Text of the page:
That sounds basic, but it is hugely important. After all, people in the global south and emerging economies are already paying the price of climate change every day. They are paying it in the loss of land, jobs, cultures, ecosystems and human lives. These losses are bad enough in themselves – they should not also lead to further indebtedness, to the developed nations who have overwhelmingly caused climate change.
Instead, developed nations should be recognising our moral responsibilities and addressing this issue.
The second principle I want to stress is that we need to make use of the full range of possible solutions and mechanisms that are available. That includes mobilising the financial sector – particularly when we look at funding to avert or minimise loss and damage.
Many funding mechanisms for loss and damage have already been identified – such as insurance, direct funding, and taxation and levies. But we need to recognise that there isn’t a single mechanism or solution that will address every type of loss and damage.
For example, insurance may well have an important role to play in minimising loss and damage. But there are limits to this. Some impacts – such as loss of cultural heritage or loss of life – cannot be measured in purely economic terms.
And insurance can’t take account of differential impacts on specific groups – for example, the disproportionate effect of loss and damage on women. So we need to use the most appropriate financial mechanisms, depending on the specific type of loss and damage that is being addressed.
The third and final point I want to stress is that – while the discussions at COP27 are crucial – countries don’t need to wait to take action on this issue.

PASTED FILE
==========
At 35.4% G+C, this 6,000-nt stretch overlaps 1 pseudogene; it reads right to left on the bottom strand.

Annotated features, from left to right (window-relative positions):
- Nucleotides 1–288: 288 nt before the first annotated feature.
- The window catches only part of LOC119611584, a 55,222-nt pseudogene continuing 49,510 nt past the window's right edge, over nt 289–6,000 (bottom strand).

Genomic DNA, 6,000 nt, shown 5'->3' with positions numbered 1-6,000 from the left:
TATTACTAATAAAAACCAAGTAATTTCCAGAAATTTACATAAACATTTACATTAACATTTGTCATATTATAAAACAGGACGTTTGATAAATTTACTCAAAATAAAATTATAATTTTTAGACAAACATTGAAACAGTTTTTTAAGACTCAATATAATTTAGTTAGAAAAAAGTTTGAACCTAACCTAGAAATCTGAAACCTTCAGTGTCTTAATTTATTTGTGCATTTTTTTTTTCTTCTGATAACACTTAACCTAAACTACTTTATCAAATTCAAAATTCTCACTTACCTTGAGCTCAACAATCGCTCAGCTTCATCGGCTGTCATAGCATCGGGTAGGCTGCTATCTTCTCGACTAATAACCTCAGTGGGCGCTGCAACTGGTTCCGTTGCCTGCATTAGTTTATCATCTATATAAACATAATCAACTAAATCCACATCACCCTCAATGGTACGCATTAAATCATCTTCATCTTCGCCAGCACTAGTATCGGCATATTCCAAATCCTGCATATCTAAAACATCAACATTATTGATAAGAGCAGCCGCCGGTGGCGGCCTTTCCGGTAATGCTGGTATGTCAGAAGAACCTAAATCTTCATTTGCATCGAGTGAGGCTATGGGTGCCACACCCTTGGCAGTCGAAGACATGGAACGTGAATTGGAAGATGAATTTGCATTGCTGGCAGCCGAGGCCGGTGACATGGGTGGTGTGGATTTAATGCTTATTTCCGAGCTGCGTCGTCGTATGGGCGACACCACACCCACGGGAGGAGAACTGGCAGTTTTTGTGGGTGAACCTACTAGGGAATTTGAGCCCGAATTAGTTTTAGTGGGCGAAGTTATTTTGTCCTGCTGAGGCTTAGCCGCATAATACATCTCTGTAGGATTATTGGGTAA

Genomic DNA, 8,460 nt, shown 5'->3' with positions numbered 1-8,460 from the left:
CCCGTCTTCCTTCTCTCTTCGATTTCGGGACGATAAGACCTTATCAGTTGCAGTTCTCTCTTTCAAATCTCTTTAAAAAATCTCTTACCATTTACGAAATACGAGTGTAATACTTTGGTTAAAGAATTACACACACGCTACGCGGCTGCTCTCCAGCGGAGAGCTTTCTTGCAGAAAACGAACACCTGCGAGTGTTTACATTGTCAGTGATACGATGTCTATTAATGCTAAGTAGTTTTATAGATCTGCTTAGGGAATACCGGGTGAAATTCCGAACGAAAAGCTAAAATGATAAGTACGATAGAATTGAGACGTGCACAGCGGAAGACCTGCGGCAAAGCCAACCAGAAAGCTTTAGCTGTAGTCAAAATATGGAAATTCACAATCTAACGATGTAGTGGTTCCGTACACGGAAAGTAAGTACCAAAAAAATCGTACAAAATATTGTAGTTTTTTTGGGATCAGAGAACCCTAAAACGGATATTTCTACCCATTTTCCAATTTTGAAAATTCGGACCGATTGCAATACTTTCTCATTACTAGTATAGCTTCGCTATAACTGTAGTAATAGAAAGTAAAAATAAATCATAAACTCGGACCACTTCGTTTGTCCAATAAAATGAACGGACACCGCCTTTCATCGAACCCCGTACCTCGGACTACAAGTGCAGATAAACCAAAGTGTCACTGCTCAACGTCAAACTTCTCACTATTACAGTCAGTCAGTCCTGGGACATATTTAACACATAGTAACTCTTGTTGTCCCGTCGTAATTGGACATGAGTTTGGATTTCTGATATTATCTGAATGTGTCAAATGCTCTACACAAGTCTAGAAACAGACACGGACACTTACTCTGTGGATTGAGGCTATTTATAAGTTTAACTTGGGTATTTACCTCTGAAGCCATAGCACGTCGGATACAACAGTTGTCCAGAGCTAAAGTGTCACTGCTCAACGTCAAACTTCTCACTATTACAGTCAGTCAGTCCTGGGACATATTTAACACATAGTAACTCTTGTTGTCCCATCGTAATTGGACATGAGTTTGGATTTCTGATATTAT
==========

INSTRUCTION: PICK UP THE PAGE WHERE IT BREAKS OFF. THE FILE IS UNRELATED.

Last month, the Danish government made a historic commitment to address loss and damage.
The package it announced includes funding for insurance, and to support Denmark’s strategic partnerships with civil society in the Sahel region of North Africa. These measures are relatively small, given the scale of the challenge – as are Scotland’s - but they will make a meaningful difference to the communities they support. And they mark a further milestone in developed countries’ willingness to address loss and damage.
So we need to encourage other developed countries to follow Denmark’s example. If we wait for everyone to agree on the issue of loss and damage, we will delay progress. Instead, those who are ready and willing to act, should do so now.
At the start of my remarks this morning, I mentioned the catastrophic flooding in Pakistan. When speaking about those floods, Pakistan’s Minister for Climate Change, Sherry Rehman, remarked that ‘the bargain made between the global north and global south is not working.’
The task for the countries that gather at COP27 is to start making good on that bargain. Further delay is not acceptable.
Like all of you – Scotland is determined to do all that we can to ensure that COP 27 represents a genuine step forward.
That’s why we are placing so much importance on building collective action though this conference.
And it’s why I’m delighted that we’re joined today by a range of representatives from government, the private sector, and civil society – with a particular focus on the Global South.
Your perspectives and expertise will be invaluable in informing our discussions – just as they will be invaluable as we present the outcomes of them next month, at COP 27 in Egypt.
So once again, I want to thank all of you for being here.
I hope all of you find that the discussions, over the next two days, are informative and productive.
And I hope they will play a part in ensuring that – more than 30 years after the issue was first raised – COP27 marks a turning point in the fight to address loss and damage.